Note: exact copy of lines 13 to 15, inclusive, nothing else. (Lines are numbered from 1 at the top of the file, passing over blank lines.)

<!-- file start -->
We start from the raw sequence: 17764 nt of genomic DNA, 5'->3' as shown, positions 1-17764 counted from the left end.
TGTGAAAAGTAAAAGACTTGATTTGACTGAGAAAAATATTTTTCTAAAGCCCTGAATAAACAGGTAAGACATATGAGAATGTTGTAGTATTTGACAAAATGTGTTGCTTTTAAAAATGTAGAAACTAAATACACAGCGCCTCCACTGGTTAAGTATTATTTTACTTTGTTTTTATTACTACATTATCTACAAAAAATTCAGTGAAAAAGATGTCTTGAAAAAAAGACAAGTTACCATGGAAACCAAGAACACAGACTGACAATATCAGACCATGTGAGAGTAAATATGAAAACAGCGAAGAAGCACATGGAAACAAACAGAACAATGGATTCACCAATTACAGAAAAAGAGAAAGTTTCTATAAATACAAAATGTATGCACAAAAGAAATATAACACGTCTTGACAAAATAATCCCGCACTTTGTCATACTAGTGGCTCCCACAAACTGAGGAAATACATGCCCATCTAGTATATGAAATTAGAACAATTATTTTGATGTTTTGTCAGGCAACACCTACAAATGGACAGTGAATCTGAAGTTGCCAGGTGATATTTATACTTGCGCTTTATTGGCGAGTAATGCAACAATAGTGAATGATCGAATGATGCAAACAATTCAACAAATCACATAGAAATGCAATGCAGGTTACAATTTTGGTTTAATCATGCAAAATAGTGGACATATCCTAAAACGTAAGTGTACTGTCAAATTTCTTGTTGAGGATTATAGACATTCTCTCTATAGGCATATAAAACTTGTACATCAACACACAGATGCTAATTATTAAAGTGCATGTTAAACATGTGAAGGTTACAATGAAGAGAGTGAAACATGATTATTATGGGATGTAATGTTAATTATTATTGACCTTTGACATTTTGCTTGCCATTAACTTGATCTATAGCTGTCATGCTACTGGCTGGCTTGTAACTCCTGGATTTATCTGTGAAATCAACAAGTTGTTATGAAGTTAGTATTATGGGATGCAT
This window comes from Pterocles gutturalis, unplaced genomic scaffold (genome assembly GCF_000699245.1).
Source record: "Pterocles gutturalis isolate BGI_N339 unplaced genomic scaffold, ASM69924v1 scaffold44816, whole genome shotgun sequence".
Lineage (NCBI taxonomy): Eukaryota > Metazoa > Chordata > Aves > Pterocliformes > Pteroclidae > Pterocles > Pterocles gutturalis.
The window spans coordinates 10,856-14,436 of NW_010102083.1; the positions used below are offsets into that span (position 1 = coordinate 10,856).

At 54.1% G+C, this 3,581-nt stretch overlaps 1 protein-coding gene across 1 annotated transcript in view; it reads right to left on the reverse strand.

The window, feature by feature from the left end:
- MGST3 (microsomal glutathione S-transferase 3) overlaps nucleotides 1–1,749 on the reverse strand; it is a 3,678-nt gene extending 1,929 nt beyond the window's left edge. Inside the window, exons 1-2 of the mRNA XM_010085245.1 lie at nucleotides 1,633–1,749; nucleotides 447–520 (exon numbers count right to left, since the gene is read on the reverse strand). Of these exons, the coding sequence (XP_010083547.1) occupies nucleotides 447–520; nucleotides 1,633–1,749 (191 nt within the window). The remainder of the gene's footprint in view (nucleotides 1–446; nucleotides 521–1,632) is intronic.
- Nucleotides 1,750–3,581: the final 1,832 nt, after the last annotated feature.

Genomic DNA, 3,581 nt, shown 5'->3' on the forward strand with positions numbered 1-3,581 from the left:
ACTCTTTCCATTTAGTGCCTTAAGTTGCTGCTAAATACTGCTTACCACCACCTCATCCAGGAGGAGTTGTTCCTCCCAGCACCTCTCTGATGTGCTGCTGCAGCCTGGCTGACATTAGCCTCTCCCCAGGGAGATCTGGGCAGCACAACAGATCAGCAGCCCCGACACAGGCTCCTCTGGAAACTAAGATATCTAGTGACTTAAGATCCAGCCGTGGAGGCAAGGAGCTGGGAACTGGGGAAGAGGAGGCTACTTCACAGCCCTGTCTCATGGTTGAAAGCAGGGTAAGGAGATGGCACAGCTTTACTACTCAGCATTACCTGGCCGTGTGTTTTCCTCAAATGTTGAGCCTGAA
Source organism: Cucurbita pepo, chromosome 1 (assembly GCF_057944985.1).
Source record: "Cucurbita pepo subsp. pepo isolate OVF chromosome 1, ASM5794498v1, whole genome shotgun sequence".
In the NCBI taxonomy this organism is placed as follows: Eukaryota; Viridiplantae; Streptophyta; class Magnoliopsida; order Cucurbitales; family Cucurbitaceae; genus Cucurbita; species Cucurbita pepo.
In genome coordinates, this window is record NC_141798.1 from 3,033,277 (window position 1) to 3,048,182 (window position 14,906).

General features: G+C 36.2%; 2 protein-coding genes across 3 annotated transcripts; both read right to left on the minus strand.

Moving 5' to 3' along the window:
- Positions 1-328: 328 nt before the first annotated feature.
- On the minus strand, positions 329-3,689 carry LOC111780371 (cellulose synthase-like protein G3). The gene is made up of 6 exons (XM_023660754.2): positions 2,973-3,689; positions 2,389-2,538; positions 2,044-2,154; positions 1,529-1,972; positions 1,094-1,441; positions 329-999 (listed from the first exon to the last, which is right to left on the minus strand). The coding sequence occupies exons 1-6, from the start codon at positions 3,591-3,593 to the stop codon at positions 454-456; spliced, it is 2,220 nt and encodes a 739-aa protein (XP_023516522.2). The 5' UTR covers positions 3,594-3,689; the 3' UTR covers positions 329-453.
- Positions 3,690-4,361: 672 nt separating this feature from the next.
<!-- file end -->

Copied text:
Source organism: Cucurbita pepo, chromosome 1 (assembly GCF_057944985.1).
Source record: "Cucurbita pepo subsp. pepo isolate OVF chromosome 1, ASM5794498v1, whole genome shotgun sequence".
In the NCBI taxonomy this organism is placed as follows: Eukaryota; Viridiplantae; Streptophyta; class Magnoliopsida; order Cucurbitales; family Cucurbitaceae; genus Cucurbita; species Cucurbita pepo.